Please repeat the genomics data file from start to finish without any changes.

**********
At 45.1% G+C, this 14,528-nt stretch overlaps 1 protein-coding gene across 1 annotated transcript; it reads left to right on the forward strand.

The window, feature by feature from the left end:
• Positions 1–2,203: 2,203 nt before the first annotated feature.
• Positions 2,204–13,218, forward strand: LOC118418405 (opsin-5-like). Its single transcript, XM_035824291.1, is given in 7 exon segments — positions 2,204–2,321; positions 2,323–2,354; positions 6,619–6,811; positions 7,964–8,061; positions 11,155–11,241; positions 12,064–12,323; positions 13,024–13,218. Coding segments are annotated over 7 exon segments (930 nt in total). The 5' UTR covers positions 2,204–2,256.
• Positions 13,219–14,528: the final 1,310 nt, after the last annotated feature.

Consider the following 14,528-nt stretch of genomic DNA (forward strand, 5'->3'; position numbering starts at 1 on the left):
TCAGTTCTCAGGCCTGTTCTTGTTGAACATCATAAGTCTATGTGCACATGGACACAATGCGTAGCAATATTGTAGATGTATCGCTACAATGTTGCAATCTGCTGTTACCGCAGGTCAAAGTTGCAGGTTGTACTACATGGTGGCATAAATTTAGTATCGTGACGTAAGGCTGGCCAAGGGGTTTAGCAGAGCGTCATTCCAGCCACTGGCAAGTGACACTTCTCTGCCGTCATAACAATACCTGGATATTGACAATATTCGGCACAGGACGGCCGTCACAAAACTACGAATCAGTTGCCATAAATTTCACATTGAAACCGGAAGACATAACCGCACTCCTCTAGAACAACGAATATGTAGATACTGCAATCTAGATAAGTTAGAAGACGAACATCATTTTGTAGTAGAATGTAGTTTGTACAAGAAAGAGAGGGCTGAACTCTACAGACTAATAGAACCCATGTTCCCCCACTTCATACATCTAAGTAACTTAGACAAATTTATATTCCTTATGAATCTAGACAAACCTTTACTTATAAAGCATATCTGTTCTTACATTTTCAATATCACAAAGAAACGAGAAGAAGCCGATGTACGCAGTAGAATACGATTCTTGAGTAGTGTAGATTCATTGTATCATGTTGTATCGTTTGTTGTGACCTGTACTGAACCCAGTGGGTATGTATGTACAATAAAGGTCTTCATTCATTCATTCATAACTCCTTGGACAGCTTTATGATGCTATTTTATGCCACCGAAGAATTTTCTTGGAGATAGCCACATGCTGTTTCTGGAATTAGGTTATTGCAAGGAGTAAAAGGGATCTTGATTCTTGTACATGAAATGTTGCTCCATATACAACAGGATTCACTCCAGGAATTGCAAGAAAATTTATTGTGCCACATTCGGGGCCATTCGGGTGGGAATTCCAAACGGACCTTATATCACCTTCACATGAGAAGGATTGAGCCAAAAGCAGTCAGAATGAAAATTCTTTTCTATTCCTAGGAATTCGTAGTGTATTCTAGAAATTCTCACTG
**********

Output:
At 45.1% G+C, this 14,528-nt stretch overlaps 1 protein-coding gene across 1 annotated transcript; it reads left to right on the forward strand.

The window, feature by feature from the left end:
• Positions 1–2,203: 2,203 nt before the first annotated feature.
• Positions 2,204–13,218, forward strand: LOC118418405 (opsin-5-like). Its single transcript, XM_035824291.1, is given in 7 exon segments — positions 2,204–2,321; positions 2,323–2,354; positions 6,619–6,811; positions 7,964–8,061; positions 11,155–11,241; positions 12,064–12,323; positions 13,024–13,218. Coding segments are annotated over 7 exon segments (930 nt in total). The 5' UTR covers positions 2,204–2,256.
• Positions 13,219–14,528: the final 1,310 nt, after the last annotated feature.

Consider the following 14,528-nt stretch of genomic DNA (forward strand, 5'->3'; position numbering starts at 1 on the left):
TCAGTTCTCAGGCCTGTTCTTGTTGAACATCATAAGTCTATGTGCACATGGACACAATGCGTAGCAATATTGTAGATGTATCGCTACAATGTTGCAATCTGCTGTTACCGCAGGTCAAAGTTGCAGGTTGTACTACATGGTGGCATAAATTTAGTATCGTGACGTAAGGCTGGCCAAGGGGTTTAGCAGAGCGTCATTCCAGCCACTGGCAAGTGACACTTCTCTGCCGTCATAACAATACCTGGATATTGACAATATTCGGCACAGGACGGCCGTCACAAAACTACGAATCAGTTGCCATAAATTTCACATTGAAACCGGAAGACATAACCGCACTCCTCTAGAACAACGAATATGTAGATACTGCAATCTAGATAAGTTAGAAGACGAACATCATTTTGTAGTAGAATGTAGTTTGTACAAGAAAGAGAGGGCTGAACTCTACAGACTAATAGAACCCATGTTCCCCCACTTCATACATCTAAGTAACTTAGACAAATTTATATTCCTTATGAATCTAGACAAACCTTTACTTATAAAGCATATCTGTTCTTACATTTTCAATATCACAAAGAAACGAGAAGAAGCCGATGTACGCAGTAGAATACGATTCTTGAGTAGTGTAGATTCATTGTATCATGTTGTATCGTTTGTTGTGACCTGTACTGAACCCAGTGGGTATGTATGTACAATAAAGGTCTTCATTCATTCATTCATAACTCCTTGGACAGCTTTATGATGCTATTTTATGCCACCGAAGAATTTTCTTGGAGATAGCCACATGCTGTTTCTGGAATTAGGTTATTGCAAGGAGTAAAAGGGATCTTGATTCTTGTACATGAAATGTTGCTCCATATACAACAGGATTCACTCCAGGAATTGCAAGAAAATTTATTGTGCCACATTCGGGGCCATTCGGGTGGGAATTCCAAACGGACCTTATATCACCTTCACATGAGAAGGATTGAGCCAAAAGCAGTCAGAATGAAAATTCTTTTCTATTCCTAGGAATTCGTAGTGTATTCTAGAAATTCTCACTG